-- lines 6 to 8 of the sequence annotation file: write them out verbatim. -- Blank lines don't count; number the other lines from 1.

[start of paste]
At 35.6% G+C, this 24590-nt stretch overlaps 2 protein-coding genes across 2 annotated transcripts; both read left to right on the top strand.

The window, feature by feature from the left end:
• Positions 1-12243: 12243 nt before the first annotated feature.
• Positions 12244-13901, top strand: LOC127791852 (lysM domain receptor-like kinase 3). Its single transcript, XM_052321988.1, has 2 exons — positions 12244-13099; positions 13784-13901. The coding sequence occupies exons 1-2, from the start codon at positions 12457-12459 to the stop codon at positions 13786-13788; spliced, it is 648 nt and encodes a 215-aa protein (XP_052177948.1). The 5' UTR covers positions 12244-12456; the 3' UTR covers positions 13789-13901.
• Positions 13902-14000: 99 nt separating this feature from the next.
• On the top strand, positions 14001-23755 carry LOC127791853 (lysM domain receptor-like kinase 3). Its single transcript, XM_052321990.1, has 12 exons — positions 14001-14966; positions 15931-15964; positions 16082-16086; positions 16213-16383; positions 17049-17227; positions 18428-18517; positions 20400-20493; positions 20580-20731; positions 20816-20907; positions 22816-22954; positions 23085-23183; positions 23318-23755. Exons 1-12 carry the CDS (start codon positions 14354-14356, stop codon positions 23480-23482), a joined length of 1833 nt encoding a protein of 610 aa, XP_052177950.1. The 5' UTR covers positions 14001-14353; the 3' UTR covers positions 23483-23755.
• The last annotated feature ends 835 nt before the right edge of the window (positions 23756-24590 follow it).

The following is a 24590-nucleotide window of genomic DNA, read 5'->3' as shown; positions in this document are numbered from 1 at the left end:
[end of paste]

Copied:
• On the top strand, positions 14001-23755 carry LOC127791853 (lysM domain receptor-like kinase 3). Its single transcript, XM_052321990.1, has 12 exons — positions 14001-14966; positions 15931-15964; positions 16082-16086; positions 16213-16383; positions 17049-17227; positions 18428-18517; positions 20400-20493; positions 20580-20731; positions 20816-20907; positions 22816-22954; positions 23085-23183; positions 23318-23755. Exons 1-12 carry the CDS (start codon positions 14354-14356, stop codon positions 23480-23482), a joined length of 1833 nt encoding a protein of 610 aa, XP_052177950.1. The 5' UTR covers positions 14001-14353; the 3' UTR covers positions 23483-23755.
• The last annotated feature ends 835 nt before the right edge of the window (positions 23756-24590 follow it).

The following is a 24590-nucleotide window of genomic DNA, read 5'->3' as shown; positions in this document are numbered from 1 at the left end: